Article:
Adamantinomatous craniopharyngioma (ACP) is a biologically benign but clinically aggressive lesion that has a significant impact on quality of life. The incidence of the disease has a bimodal distribution, with peaks occurring in children and older adults. Our group previously published the results of a transcriptome analysis of pediatric ACPs that identified several genes that were consistently overexpressed relative to other pediatric brain tumors and normal tissue. We now present the results of a transcriptome analysis comparing pediatric to adult ACP to identify biological differences between these groups that may provide novel therapeutic insights or support the assertion that potential therapies identified through the study of pediatric ACP may also have a role in adult ACP. Using our compiled transcriptome dataset of 27 pediatric and 9 adult ACPs, obtained through the Advancing Treatment for Pediatric Craniopharyngioma Consortium, we interrogated potential age-related transcriptional differences using several rigorous mathematical analyses. These included: canonical differential expression analysis; divisive, agglomerative, and probabilistic based hierarchical clustering; information theory based characterizations; and the deep learning approach, HD Spot. Our work indicates that there is no therapeutically relevant difference in ACP gene expression based on age. As such, potential therapeutic targets identified in pediatric ACP are also likely to have relvance for adult patients.
Adamantinomatous craniopharyngioma (ACP) is a histologically benign brain tumor that arises in the sellar/suprasellar region. Despite being a WHO grade I lesion, ACP often follows a clinically aggressive course and has been associated with the worst quality of life outcomes of any pediatric brain tumor . Unlike its histological counterpart, Papillary Craniopharyngioma (PCP), ACP is characterized by bimodal incidence, with spikes during childhood and adulthood [2, 3]. Also unlike PCP, for which promising therapies targeting the BRAFv600e mutation are in clinical trials, ACP is known to harbor only a mutation in the CTNNB1 gene, leading to a failure of normal β-Catenin degradation, with resultant cytoplasmic and nuclear accumulation in a subset of cells, where it can act as a transcription factor that may promote ACP pathogenesis. Unfortunately, this understanding has not yet led to the introduction of effective targeted therapies against ACP. As such, current therapies consist primarily of surgery, radiation and intracystic treatments. While downstream effects of the CTNNB1 mutation appear to be the most likely driver mutation in ACP, it is likely that tumorigenesis is multifactorial. Recent studies of the human ACP transcriptome, using both microarray  and RNA sequencing , have identified potential novel therapeutic targets. However, this work has focused exclusively on pediatric tumors, leaving open the question of whether these potential therapies could be relevant in adult patients, who represent approximately 69% of all patients with ACP [2, 3].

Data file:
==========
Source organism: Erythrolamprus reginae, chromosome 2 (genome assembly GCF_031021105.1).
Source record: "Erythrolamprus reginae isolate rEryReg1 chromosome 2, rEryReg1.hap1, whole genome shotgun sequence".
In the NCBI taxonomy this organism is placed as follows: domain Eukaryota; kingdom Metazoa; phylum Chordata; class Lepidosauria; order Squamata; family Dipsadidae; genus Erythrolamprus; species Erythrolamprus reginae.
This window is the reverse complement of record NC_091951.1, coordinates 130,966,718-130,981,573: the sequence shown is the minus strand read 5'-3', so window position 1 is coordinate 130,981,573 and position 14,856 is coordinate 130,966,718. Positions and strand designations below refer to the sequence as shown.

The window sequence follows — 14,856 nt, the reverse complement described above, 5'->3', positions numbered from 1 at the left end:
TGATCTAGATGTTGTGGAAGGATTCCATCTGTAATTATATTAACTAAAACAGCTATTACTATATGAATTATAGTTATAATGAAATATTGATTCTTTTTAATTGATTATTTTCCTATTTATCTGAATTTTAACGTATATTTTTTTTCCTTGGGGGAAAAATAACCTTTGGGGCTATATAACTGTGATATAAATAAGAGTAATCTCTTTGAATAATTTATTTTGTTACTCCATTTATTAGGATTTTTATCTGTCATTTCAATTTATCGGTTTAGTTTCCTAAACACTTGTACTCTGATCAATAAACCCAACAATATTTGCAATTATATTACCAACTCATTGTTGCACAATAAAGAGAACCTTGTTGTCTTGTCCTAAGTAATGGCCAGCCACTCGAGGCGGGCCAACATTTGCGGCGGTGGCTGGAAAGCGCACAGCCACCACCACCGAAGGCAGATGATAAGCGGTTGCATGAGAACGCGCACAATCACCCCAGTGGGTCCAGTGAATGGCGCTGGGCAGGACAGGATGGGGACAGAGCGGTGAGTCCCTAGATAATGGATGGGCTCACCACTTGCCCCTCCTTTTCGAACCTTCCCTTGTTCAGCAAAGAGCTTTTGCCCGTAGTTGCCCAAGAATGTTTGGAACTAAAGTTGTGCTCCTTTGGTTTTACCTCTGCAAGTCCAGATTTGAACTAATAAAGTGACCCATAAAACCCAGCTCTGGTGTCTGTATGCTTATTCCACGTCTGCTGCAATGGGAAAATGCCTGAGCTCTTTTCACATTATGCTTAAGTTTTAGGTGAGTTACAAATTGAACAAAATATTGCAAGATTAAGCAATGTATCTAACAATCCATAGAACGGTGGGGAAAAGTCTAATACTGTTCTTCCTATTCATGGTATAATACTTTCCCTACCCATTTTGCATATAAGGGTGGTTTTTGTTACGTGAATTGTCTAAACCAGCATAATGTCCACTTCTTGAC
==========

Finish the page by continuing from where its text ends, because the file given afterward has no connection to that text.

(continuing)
This work sought to investigate, using bulk RNA sequencing of adult and pediatric ACP, whether there is evidence that patients with ACP from different age cohorts could be expected to respond to the same targeted therapeutic strategies. In order to identify even subtle differences in the transcriptome profile of the 2 tissue populations, we conducted a highly rigorous mathematical analysis that considered the potential for both linear and non-linear age group-related dependencies within the data.
Materials and methods